You have no items in your cart.
So often I hear my wife or kids say “why in the world would you want to paint that“?
It’s funny the way the mind of an artist works. Whether a photographer or painter, I suppose we see things as they could be. We look through a lens of inspiration all around us, as seen in everyday life.
Artistic Photo Reference
As many artists do, I spent a lot of time throughout my life taking photos for artistic reference. You never know what shot will become the next painting inspiration.
Like this photo, taken on a hike through the Angeles National Forest.
Long after that hike was over and had become a distant memory, I ran across this reference photo in my quest to find an interesting subject for a limited palette painting.
If you are an artist, you should read my article about how and why artists should paint with a limited to challenge themselves.
So Why This Photo?
Something about the composition of the rocks in relation to each other, and the trees behind it drew my eye. The manner in which the rocks intersected would make for a visually interesting waterfall painting.
The texture of the moss and even the leaves would also serve as an artful emphasis. Granted, this would take a little imagination…of what could be rather than simply the reality of what the eye sees.
For example: the manner in which rocks came down in a slant and intersect each other could create a visually dynamic waterfall. The reality is somewhat underwhelming. Now take a look at what I did with the falls in this close up of the painting.
By accentuating the waterfall as it spills over the unique rock formation, it gave me an opportunity to play with light as an accent in this piece.
The water doesn’t end in a foamy mass, but rather a visually stunning highlight and pop of color. I wanted to keep the eye focused on where the water would come down and be the focal point culminating in the reflective pool below.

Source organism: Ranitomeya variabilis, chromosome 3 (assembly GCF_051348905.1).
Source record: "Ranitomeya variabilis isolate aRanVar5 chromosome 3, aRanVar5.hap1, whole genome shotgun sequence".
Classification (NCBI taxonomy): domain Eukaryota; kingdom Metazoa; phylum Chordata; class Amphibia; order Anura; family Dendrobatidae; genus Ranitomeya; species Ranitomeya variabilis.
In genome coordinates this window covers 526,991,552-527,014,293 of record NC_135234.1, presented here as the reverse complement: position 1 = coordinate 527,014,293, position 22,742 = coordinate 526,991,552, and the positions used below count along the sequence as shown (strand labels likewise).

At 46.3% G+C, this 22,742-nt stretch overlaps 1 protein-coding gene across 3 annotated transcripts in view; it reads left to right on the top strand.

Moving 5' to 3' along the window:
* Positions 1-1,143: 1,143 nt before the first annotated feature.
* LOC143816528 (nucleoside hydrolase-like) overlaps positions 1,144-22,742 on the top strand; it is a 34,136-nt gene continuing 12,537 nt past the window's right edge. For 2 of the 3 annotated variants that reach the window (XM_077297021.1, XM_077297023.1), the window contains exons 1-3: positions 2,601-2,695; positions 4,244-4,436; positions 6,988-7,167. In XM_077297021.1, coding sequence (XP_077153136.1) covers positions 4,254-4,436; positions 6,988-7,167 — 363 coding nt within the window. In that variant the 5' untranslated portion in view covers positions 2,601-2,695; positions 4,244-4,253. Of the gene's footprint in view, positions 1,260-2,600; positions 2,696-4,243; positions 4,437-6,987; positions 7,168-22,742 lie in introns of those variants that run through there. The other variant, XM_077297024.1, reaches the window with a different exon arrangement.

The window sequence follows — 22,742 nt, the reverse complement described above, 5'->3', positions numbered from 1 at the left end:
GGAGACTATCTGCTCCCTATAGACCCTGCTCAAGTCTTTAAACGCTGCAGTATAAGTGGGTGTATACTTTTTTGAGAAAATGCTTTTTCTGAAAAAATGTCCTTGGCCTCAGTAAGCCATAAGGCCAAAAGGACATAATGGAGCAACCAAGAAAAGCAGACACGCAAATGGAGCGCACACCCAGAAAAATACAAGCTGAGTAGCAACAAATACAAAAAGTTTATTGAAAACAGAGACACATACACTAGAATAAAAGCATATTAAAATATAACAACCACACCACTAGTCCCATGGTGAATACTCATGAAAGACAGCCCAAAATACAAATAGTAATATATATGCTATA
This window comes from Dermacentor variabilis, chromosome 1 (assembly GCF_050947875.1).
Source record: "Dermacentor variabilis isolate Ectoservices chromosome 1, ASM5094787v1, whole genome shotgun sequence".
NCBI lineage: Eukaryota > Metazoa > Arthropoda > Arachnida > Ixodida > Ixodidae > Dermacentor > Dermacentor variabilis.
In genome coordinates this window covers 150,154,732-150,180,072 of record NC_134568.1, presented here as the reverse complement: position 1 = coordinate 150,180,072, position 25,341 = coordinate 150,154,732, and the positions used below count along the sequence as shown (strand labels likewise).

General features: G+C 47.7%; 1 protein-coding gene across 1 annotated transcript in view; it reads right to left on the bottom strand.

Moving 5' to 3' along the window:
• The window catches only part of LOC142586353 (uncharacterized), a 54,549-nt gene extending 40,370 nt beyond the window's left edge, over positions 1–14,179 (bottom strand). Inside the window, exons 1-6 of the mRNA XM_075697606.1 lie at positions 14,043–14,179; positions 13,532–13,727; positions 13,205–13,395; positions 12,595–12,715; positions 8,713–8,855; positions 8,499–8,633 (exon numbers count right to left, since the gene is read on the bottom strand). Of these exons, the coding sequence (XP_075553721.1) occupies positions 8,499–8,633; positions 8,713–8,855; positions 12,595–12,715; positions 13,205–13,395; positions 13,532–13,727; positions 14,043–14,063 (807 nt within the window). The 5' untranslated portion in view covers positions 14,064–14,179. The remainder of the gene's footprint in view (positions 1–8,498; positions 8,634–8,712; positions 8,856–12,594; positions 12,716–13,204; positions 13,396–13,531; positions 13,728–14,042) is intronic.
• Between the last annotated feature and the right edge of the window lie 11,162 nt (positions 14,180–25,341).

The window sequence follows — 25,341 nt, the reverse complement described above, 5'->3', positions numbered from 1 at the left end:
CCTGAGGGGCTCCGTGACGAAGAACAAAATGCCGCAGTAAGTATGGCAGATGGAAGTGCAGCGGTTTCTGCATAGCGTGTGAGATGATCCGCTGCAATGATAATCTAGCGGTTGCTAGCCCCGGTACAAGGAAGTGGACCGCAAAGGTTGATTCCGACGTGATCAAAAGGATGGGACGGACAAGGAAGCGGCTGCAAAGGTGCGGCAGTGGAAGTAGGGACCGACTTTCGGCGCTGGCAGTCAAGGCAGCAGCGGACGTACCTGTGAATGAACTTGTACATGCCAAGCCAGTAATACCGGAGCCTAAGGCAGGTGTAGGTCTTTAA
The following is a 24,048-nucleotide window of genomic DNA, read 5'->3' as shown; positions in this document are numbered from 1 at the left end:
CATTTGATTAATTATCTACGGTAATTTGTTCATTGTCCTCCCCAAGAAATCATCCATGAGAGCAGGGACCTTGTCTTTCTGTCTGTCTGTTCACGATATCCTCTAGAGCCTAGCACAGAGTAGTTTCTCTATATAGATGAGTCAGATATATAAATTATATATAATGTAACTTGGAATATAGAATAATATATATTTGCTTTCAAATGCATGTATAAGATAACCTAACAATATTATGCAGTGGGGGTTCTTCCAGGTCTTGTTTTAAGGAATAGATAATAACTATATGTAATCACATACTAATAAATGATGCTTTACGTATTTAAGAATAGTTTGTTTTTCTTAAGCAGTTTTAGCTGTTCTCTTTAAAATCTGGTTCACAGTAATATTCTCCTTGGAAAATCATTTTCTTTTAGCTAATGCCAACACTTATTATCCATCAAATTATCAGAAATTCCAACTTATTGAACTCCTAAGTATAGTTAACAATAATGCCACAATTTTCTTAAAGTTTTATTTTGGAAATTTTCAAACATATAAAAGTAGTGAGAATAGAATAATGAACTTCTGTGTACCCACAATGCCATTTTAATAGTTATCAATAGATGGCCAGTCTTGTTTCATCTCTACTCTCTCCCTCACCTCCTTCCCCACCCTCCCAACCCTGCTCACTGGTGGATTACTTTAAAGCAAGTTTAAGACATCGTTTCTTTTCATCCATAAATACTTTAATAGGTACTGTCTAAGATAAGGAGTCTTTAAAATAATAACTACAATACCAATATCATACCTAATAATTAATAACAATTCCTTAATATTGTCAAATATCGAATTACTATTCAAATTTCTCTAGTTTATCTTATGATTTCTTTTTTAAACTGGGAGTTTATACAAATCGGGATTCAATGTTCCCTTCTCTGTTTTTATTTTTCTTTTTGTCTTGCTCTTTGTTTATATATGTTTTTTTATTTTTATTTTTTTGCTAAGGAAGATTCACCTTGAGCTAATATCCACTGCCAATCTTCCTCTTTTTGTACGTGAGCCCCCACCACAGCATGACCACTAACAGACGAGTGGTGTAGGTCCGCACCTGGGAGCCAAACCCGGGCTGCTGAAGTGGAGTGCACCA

You’ll note that in the actual photo the reflection is a mirror image. I wanted to keep the painting more impressionistic rather than detail oriented, so it became prudent to leave that mirror image out.
Artistic Challenges With This Painting
Because I used a limited palette for this painting, the challenge would be in the highlights. I wanted the painting to have a sunset flavor to it. So amid the green of the forest, the hues of sunset break through the trees.
This is actually tricky, and as an artist I had to “cheat” the light to do it. In the real world, this kind of light isn’t going to give you a green shadowing. It would produce more of a dark grayish blue, or subtle purple haze. Since I am limiting my palette to see how far I can go with two main hues, it stretches the imagination to how you can achieve a visually stunning highlight and shadow interplay with just those colors…even if it breaks the rules.
Adding An Element For Interest
I felt the painting looked a little plain when it was completed. Even as I worked the lighting, it wasn’t enough to sustain the piece on it’s own. So to visually help it out, I added a tree that is not in the photograph.
The tree would be as if it was bending into the picture… it couldn’t come from the bottom because there is water there, so I had to curve it into the picture.
Artist gotta figure out how to cheat to make things work better.
The lighting is what I was hoping for. To get that sense of the sunset flavor in the painting. Creativity includes finding ways of pushing color into different possibilities. I’ll look at the color wheel and say what color do I want to play with. And that will be my main color to do a haze over everything…or the under color coming through to effect the look. That’s one of the ways I approach limited palettes.